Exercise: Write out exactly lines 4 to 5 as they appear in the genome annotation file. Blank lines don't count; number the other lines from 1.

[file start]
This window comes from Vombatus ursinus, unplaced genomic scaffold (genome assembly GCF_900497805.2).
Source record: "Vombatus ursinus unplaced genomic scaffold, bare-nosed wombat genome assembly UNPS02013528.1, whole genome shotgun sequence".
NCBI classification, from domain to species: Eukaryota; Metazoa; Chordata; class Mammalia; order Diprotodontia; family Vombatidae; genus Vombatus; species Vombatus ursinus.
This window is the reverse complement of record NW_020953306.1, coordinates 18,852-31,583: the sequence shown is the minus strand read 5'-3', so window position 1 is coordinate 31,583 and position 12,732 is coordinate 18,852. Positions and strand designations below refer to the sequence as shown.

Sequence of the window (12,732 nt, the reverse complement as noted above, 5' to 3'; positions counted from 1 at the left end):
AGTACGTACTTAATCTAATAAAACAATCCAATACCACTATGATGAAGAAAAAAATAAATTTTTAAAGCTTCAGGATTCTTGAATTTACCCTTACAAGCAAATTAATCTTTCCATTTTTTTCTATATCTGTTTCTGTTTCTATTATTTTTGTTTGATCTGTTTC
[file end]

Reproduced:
This window is the reverse complement of record NW_020953306.1, coordinates 18,852-31,583: the sequence shown is the minus strand read 5'-3', so window position 1 is coordinate 31,583 and position 12,732 is coordinate 18,852. Positions and strand designations below refer to the sequence as shown.

Sequence of the window (12,732 nt, the reverse complement as noted above, 5' to 3'; positions counted from 1 at the left end):